As I said the other day, I think this question is a great filter when implementing any code-based campaign. And it’s simple. If the answer to that question – would this call-to-action compel me to take action? – is no, I’d highly recommend re-thinking a) the actual call-to-action and/or probably most importantly, b) the content “behind the code” (the content you offer up after scanning the code).
Consumers don’t just want to know “how,” they want to know, “why.” Answer them both, and make it clear to the consumer, and you’ll have cracked half of the nut.
Common sense, expert opinion, and the most fundamental best practices would tell us, of course it matters – the size of QR codes (especially in public spaces) directly impacts how many people see it, therefore how many people end up scanning it. But I wonder how accurate that really is.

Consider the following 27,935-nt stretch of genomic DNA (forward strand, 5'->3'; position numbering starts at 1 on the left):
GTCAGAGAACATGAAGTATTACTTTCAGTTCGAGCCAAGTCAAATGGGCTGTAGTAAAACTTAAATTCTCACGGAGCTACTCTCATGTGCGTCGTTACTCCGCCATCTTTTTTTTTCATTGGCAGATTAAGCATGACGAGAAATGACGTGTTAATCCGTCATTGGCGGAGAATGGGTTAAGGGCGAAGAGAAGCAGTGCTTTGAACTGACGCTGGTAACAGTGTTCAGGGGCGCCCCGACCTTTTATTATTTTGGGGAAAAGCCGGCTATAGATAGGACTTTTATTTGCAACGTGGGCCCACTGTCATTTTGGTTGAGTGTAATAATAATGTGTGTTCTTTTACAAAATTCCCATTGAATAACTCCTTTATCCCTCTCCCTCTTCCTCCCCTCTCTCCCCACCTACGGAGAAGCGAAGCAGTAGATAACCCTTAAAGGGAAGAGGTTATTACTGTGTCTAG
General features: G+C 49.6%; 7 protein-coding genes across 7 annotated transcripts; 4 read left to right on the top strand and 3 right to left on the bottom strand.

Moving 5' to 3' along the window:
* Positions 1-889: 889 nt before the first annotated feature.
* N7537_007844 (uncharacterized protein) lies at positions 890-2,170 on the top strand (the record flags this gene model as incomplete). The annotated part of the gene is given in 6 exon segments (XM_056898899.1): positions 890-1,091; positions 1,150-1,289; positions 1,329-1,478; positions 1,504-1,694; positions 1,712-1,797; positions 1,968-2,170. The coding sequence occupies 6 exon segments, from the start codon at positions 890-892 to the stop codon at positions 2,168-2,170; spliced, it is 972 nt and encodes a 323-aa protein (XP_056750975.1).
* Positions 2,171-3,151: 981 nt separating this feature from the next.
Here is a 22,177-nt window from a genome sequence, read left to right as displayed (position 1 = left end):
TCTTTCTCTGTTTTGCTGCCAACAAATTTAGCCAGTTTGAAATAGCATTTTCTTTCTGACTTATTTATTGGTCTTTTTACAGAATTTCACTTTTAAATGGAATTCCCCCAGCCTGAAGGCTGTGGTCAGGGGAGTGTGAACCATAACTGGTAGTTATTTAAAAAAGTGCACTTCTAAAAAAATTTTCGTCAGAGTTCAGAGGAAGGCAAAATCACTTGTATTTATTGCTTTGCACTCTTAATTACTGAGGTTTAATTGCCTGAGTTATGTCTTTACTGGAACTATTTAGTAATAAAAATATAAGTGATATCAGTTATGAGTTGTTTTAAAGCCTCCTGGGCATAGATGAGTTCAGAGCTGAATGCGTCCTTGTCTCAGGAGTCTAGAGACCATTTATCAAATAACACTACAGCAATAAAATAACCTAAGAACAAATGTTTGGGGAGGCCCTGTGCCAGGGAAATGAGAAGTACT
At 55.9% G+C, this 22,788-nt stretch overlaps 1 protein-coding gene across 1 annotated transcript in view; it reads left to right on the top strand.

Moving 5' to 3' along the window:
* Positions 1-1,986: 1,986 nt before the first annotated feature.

Recently, I saw this huge billboard in the Denver Airport with three large QR codes on it.
I don’t know how much bigger they can get, particularly in relation to the overall real-estate of the “canvas.”
Then, conversely, I saw another huge print advertisement in a mall here in Dallas with a tiny QR code on it.
That’s it in the bottom left-hand corner. You might have to squint to see it.
Both advertisements were large and placed in high traffic venues, in high traffic areas, so the chances for noticing them on a daily basis is high. But guess how many people I saw scanning either of them?
And that was me.
Now, in fairness, I was only in the vicinity for a few minutes. But in those few minutes, it was as if I was the only one who not only noticed the ad, but was actually interacting with it.
So, I think the size is a relevant question. Because the real questions still remain – Do people even notice QR codes (or Microsoft Tags) when they see them? Do they know what they are? Or know what to do with them?